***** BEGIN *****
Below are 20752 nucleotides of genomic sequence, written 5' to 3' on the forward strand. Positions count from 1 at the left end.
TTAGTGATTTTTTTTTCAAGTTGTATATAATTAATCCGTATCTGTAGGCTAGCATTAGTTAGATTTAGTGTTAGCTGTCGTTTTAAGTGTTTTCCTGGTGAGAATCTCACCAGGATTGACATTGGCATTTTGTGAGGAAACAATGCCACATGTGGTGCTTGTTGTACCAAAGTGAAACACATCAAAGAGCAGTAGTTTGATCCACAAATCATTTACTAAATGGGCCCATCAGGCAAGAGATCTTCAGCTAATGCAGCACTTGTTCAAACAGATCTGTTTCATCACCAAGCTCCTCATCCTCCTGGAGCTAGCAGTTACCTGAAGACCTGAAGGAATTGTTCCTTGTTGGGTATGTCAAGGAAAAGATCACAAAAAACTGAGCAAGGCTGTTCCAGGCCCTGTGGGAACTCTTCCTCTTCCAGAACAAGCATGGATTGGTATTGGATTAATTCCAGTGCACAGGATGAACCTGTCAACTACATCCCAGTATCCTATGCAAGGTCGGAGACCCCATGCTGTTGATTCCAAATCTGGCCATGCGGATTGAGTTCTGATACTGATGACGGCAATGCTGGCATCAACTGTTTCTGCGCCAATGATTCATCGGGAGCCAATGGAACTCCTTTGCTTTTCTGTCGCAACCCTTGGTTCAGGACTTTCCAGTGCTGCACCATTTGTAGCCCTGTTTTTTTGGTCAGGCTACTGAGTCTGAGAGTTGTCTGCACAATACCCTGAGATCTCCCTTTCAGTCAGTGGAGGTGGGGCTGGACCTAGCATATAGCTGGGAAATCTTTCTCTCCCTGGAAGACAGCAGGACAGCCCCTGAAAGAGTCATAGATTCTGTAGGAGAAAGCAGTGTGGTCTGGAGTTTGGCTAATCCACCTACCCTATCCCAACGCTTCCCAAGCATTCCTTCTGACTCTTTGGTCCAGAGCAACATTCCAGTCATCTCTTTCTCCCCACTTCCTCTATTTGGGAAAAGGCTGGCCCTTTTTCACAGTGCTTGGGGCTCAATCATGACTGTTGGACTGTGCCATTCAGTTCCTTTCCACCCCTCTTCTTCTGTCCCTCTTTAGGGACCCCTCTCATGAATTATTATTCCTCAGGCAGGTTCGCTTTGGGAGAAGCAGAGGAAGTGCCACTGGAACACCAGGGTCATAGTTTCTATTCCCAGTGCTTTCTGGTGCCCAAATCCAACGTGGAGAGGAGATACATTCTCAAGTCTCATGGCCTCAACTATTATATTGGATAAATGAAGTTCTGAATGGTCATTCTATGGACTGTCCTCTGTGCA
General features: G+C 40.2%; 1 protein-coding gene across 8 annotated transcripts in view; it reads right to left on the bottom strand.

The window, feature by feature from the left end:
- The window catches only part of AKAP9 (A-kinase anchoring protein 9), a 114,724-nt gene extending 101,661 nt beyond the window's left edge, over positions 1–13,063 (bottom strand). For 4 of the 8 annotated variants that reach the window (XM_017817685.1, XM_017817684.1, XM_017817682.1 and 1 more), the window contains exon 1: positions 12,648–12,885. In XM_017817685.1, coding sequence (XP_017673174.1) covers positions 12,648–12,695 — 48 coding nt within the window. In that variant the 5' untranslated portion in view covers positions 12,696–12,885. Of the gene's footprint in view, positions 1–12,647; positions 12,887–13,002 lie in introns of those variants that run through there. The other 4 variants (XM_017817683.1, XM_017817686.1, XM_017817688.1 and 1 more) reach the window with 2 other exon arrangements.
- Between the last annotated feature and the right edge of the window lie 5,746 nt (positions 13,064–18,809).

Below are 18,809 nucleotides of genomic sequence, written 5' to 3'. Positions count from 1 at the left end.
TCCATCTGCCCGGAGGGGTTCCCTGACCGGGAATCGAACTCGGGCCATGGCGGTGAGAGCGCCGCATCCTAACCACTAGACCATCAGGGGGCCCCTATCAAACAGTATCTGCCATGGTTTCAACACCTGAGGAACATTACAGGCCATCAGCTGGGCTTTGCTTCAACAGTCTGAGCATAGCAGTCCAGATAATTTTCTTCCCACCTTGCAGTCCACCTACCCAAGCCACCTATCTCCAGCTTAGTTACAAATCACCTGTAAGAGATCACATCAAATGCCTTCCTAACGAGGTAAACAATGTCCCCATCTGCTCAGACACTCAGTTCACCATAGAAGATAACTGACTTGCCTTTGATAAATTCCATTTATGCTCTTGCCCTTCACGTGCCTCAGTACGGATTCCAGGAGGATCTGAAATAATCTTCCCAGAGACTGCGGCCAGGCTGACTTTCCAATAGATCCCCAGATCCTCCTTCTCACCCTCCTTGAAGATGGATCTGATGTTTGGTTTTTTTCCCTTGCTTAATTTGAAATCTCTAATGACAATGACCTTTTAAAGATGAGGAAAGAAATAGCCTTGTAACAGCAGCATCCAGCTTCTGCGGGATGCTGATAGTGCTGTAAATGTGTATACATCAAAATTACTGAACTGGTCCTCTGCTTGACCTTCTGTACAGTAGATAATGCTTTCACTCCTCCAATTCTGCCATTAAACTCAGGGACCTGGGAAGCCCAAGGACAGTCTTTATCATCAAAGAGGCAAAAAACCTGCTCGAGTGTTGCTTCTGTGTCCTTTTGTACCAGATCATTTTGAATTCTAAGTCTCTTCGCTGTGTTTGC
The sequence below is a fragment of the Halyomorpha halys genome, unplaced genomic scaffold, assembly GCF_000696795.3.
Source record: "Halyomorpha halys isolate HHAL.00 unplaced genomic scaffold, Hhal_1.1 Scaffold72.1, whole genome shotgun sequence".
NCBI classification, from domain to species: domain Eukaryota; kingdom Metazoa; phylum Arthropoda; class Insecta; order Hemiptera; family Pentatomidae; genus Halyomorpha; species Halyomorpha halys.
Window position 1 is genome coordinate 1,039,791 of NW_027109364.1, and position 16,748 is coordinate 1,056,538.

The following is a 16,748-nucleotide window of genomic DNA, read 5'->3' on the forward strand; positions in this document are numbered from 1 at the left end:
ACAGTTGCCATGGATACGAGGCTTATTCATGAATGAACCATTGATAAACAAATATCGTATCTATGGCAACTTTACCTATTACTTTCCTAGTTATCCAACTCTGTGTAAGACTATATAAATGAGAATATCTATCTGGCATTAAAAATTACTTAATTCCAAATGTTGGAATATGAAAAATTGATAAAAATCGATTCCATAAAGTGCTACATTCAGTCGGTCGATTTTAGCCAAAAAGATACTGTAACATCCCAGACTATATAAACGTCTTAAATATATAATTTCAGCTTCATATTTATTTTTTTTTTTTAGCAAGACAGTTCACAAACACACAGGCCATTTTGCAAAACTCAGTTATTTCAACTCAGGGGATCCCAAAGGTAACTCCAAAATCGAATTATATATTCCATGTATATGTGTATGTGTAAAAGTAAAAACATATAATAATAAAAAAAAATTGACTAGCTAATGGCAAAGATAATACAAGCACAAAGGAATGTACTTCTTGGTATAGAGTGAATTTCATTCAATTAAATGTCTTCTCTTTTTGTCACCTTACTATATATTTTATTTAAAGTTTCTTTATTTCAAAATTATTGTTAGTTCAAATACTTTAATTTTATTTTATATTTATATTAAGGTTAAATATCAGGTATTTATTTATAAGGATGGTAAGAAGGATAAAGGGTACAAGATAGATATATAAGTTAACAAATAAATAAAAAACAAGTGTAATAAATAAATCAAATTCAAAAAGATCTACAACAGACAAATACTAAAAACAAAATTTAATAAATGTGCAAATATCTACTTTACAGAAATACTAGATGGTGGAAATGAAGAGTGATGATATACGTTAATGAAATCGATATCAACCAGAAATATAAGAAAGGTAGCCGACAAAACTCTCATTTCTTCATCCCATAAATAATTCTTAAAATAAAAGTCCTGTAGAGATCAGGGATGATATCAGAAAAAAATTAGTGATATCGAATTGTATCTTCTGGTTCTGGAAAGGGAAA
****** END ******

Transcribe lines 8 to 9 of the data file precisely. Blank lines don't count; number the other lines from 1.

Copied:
TCCATCTGCCCGGAGGGGTTCCCTGACCGGGAATCGAACTCGGGCCATGGCGGTGAGAGCGCCGCATCCTAACCACTAGACCATCAGGGGGCCCCTATCAAACAGTATCTGCCATGGTTTCAACACCTGAGGAACATTACAGGCCATCAGCTGGGCTTTGCTTCAACAGTCTGAGCATAGCAGTCCAGATAATTTTCTTCCCACCTTGCAGTCCACCTACCCAAGCCACCTATCTCCAGCTTAGTTACAAATCACCTGTAAGAGATCACATCAAATGCCTTCCTAACGAGGTAAACAATGTCCCCATCTGCTCAGACACTCAGTTCACCATAGAAGATAACTGACTTGCCTTTGATAAATTCCATTTATGCTCTTGCCCTTCACGTGCCTCAGTACGGATTCCAGGAGGATCTGAAATAATCTTCCCAGAGACTGCGGCCAGGCTGACTTTCCAATAGATCCCCAGATCCTCCTTCTCACCCTCCTTGAAGATGGATCTGATGTTTGGTTTTTTTCCCTTGCTTAATTTGAAATCTCTAATGACAATGACCTTTTAAAGATGAGGAAAGAAATAGCCTTGTAACAGCAGCATCCAGCTTCTGCGGGATGCTGATAGTGCTGTAAATGTGTATACATCAAAATTACTGAACTGGTCCTCTGCTTGACCTTCTGTACAGTAGATAATGCTTTCACTCCTCCAATTCTGCCATTAAACTCAGGGACCTGGGAAGCCCAAGGACAGTCTTTATCATCAAAGAGGCAAAAAACCTGCTCGAGTGTTGCTTCTGTGTCCTTTTGTACCAGATCATTTTGAATTCTAAGTCTCTTCGCTGTGTTTGC
The sequence below is a fragment of the Halyomorpha halys genome, unplaced genomic scaffold, assembly GCF_000696795.3.